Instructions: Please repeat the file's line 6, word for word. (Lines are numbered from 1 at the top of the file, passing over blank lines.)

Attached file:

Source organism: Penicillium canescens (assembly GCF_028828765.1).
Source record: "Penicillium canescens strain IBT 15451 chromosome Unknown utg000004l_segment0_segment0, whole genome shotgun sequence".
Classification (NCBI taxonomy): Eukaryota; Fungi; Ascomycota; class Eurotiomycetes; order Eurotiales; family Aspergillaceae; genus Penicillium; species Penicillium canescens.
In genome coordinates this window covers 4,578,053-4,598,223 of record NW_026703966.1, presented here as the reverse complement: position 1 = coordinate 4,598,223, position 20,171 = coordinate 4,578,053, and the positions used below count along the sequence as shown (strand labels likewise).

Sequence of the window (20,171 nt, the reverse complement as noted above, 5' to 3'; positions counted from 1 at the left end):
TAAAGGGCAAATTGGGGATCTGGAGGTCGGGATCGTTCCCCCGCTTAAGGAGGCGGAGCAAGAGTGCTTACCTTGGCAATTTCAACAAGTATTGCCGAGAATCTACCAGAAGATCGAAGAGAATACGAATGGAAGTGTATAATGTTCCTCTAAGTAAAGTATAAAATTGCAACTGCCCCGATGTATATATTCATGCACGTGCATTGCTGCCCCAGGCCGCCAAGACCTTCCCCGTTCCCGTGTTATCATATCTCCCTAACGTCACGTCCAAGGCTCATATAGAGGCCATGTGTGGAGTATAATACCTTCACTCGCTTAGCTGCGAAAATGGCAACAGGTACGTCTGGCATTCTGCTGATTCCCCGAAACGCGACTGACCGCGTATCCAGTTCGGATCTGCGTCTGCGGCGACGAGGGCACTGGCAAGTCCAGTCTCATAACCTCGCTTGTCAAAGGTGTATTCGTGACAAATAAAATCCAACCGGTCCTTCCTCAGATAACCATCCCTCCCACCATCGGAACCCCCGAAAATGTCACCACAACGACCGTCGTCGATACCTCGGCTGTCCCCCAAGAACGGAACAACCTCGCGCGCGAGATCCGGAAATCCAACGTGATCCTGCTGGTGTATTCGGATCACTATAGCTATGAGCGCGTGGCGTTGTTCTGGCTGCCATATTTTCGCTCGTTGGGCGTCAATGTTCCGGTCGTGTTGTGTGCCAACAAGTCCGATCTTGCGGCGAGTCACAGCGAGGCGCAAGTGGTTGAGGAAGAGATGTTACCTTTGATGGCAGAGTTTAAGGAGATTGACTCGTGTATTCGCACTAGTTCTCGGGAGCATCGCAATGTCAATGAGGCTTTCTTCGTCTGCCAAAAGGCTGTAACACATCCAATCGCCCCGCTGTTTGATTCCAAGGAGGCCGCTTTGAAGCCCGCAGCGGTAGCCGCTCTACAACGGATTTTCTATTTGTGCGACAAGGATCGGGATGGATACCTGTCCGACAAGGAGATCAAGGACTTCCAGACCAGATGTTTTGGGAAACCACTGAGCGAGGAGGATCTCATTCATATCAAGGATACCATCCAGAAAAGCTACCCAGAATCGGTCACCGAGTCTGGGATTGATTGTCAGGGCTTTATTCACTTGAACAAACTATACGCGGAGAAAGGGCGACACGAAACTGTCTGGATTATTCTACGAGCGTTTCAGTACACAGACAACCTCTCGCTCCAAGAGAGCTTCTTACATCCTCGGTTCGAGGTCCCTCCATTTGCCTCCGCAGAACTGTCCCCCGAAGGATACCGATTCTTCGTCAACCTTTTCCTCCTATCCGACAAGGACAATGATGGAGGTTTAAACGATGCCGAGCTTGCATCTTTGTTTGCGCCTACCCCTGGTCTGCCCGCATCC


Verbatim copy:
TAAAGGGCAAATTGGGGATCTGGAGGTCGGGATCGTTCCCCCGCTTAAGGAGGCGGAGCAAGAGTGCTTACCTTGGCAATTTCAACAAGTATTGCCGAGAATCTACCAGAAGATCGAAGAGAATACGAATGGAAGTGTATAATGTTCCTCTAAGTAAAGTATAAAATTGCAACTGCCCCGATGTATATATTCATGCACGTGCATTGCTGCCCCAGGCCGCCAAGACCTTCCCCGTTCCCGTGTTATCATATCTCCCTAACGTCACGTCCAAGGCTCATATAGAGGCCATGTGTGGAGTATAATACCTTCACTCGCTTAGCTGCGAAAATGGCAACAGGTACGTCTGGCATTCTGCTGATTCCCCGAAACGCGACTGACCGCGTATCCAGTTCGGATCTGCGTCTGCGGCGACGAGGGCACTGGCAAGTCCAGTCTCATAACCTCGCTTGTCAAAGGTGTATTCGTGACAAATAAAATCCAACCGGTCCTTCCTCAGATAACCATCCCTCCCACCATCGGAACCCCCGAAAATGTCACCACAACGACCGTCGTCGATACCTCGGCTGTCCCCCAAGAACGGAACAACCTCGCGCGCGAGATCCGGAAATCCAACGTGATCCTGCTGGTGTATTCGGATCACTATAGCTATGAGCGCGTGGCGTTGTTCTGGCTGCCATATTTTCGCTCGTTGGGCGTCAATGTTCCGGTCGTGTTGTGTGCCAACAAGTCCGATCTTGCGGCGAGTCACAGCGAGGCGCAAGTGGTTGAGGAAGAGATGTTACCTTTGATGGCAGAGTTTAAGGAGATTGACTCGTGTATTCGCACTAGTTCTCGGGAGCATCGCAATGTCAATGAGGCTTTCTTCGTCTGCCAAAAGGCTGTAACACATCCAATCGCCCCGCTGTTTGATTCCAAGGAGGCCGCTTTGAAGCCCGCAGCGGTAGCCGCTCTACAACGGATTTTCTATTTGTGCGACAAGGATCGGGATGGATACCTGTCCGACAAGGAGATCAAGGACTTCCAGACCAGATGTTTTGGGAAACCACTGAGCGAGGAGGATCTCATTCATATCAAGGATACCATCCAGAAAAGCTACCCAGAATCGGTCACCGAGTCTGGGATTGATTGTCAGGGCTTTATTCACTTGAACAAACTATACGCGGAGAAAGGGCGACACGAAACTGTCTGGATTATTCTACGAGCGTTTCAGTACACAGACAACCTCTCGCTCCAAGAGAGCTTCTTACATCCTCGGTTCGAGGTCCCTCCATTTGCCTCCGCAGAACTGTCCCCCGAAGGATACCGATTCTTCGTCAACCTTTTCCTCCTATCCGACAAGGACAATGATGGAGGTTTAAACGATGCCGAGCTTGCATCTTTGTTTGCGCCTACCCCTGGTCTGCCCGCATCC